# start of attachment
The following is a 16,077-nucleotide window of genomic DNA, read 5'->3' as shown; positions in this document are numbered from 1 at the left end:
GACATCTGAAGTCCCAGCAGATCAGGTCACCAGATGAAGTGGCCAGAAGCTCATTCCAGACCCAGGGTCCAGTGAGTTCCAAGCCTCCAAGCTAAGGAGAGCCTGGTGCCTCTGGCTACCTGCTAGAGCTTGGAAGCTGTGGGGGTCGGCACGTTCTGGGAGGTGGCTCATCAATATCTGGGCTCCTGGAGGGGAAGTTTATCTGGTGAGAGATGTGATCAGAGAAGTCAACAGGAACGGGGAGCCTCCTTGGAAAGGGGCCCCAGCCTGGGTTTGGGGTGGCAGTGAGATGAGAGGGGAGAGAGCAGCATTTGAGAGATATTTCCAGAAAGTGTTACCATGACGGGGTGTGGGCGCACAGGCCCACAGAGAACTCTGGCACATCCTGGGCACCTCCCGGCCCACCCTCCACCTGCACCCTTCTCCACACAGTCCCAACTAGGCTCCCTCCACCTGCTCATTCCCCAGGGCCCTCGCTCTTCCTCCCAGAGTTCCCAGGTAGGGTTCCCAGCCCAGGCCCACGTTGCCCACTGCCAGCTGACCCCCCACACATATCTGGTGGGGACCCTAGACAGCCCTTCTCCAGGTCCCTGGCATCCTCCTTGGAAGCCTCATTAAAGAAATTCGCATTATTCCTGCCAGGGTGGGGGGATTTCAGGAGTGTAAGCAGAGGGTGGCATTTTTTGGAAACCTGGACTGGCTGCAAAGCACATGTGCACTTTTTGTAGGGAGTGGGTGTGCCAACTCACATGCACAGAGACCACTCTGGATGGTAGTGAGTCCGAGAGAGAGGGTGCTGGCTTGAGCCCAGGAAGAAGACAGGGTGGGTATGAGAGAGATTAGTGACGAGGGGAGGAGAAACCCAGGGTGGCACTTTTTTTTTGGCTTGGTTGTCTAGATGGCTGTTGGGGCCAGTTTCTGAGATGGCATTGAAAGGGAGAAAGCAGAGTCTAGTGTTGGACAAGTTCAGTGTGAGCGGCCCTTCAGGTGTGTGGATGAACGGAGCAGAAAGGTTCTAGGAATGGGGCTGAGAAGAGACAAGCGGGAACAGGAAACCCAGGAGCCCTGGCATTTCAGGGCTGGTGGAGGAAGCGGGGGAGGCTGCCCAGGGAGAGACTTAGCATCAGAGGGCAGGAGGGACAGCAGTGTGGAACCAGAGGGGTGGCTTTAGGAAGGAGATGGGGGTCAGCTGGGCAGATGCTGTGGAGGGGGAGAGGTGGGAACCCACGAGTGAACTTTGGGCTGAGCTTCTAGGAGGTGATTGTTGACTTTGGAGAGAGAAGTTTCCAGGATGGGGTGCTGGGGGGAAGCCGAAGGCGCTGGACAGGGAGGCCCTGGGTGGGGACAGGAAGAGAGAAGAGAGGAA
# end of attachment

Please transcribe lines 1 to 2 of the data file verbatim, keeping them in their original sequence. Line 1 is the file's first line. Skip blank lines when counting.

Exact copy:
The following is a 16,077-nucleotide window of genomic DNA, read 5'->3' as shown; positions in this document are numbered from 1 at the left end:
GACATCTGAAGTCCCAGCAGATCAGGTCACCAGATGAAGTGGCCAGAAGCTCATTCCAGACCCAGGGTCCAGTGAGTTCCAAGCCTCCAAGCTAAGGAGAGCCTGGTGCCTCTGGCTACCTGCTAGAGCTTGGAAGCTGTGGGGGTCGGCACGTTCTGGGAGGTGGCTCATCAATATCTGGGCTCCTGGAGGGGAAGTTTATCTGGTGAGAGATGTGATCAGAGAAGTCAACAGGAACGGGGAGCCTCCTTGGAAAGGGGCCCCAGCCTGGGTTTGGGGTGGCAGTGAGATGAGAGGGGAGAGAGCAGCATTTGAGAGATATTTCCAGAAAGTGTTACCATGACGGGGTGTGGGCGCACAGGCCCACAGAGAACTCTGGCACATCCTGGGCACCTCCCGGCCCACCCTCCACCTGCACCCTTCTCCACACAGTCCCAACTAGGCTCCCTCCACCTGCTCATTCCCCAGGGCCCTCGCTCTTCCTCCCAGAGTTCCCAGGTAGGGTTCCCAGCCCAGGCCCACGTTGCCCACTGCCAGCTGACCCCCCACACATATCTGGTGGGGACCCTAGACAGCCCTTCTCCAGGTCCCTGGCATCCTCCTTGGAAGCCTCATTAAAGAAATTCGCATTATTCCTGCCAGGGTGGGGGGATTTCAGGAGTGTAAGCAGAGGGTGGCATTTTTTGGAAACCTGGACTGGCTGCAAAGCACATGTGCACTTTTTGTAGGGAGTGGGTGTGCCAACTCACATGCACAGAGACCACTCTGGATGGTAGTGAGTCCGAGAGAGAGGGTGCTGGCTTGAGCCCAGGAAGAAGACAGGGTGGGTATGAGAGAGATTAGTGACGAGGGGAGGAGAAACCCAGGGTGGCACTTTTTTTTTGGCTTGGTTGTCTAGATGGCTGTTGGGGCCAGTTTCTGAGATGGCATTGAAAGGGAGAAAGCAGAGTCTAGTGTTGGACAAGTTCAGTGTGAGCGGCCCTTCAGGTGTGTGGATGAACGGAGCAGAAAGGTTCTAGGAATGGGGCTGAGAAGAGACAAGCGGGAACAGGAAACCCAGGAGCCCTGGCATTTCAGGGCTGGTGGAGGAAGCGGGGGAGGCTGCCCAGGGAGAGACTTAGCATCAGAGGGCAGGAGGGACAGCAGTGTGGAACCAGAGGGGTGGCTTTAGGAAGGAGATGGGGGTCAGCTGGGCAGATGCTGTGGAGGGGGAGAGGTGGGAACCCACGAGTGAACTTTGGGCTGAGCTTCTAGGAGGTGATTGTTGACTTTGGAGAGAGAAGTTTCCAGGATGGGGTGCTGGGGGGAAGCCGAAGGCGCTGGACAGGGAGGCCCTGGGTGGGGACAGGAAGAGAGAAGAGAGGAA